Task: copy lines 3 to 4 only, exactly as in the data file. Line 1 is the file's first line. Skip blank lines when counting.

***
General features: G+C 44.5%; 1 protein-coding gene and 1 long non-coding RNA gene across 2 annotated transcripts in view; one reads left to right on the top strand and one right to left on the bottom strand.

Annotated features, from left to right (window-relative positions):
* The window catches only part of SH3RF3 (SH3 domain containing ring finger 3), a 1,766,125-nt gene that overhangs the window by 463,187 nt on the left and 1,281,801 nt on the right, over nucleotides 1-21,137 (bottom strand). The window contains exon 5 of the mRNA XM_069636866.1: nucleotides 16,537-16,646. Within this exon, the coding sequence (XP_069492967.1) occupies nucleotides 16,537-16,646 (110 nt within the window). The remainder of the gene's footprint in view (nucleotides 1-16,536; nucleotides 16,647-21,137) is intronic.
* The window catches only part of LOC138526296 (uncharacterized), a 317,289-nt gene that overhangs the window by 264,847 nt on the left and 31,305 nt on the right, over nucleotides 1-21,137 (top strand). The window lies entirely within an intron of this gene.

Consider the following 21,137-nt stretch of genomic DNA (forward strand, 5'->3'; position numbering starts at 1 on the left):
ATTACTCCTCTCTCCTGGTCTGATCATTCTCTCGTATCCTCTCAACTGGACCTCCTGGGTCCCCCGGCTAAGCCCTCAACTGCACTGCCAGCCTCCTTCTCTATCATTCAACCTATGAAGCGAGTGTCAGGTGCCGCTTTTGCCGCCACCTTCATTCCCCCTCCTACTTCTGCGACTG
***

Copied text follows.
* The window catches only part of SH3RF3 (SH3 domain containing ring finger 3), a 1,766,125-nt gene that overhangs the window by 463,187 nt on the left and 1,281,801 nt on the right, over nucleotides 1-21,137 (bottom strand). The window contains exon 5 of the mRNA XM_069636866.1: nucleotides 16,537-16,646. Within this exon, the coding sequence (XP_069492967.1) occupies nucleotides 16,537-16,646 (110 nt within the window). The remainder of the gene's footprint in view (nucleotides 1-16,536; nucleotides 16,647-21,137) is intronic.
* The window catches only part of LOC138526296 (uncharacterized), a 317,289-nt gene that overhangs the window by 264,847 nt on the left and 31,305 nt on the right, over nucleotides 1-21,137 (top strand). The window lies entirely within an intron of this gene.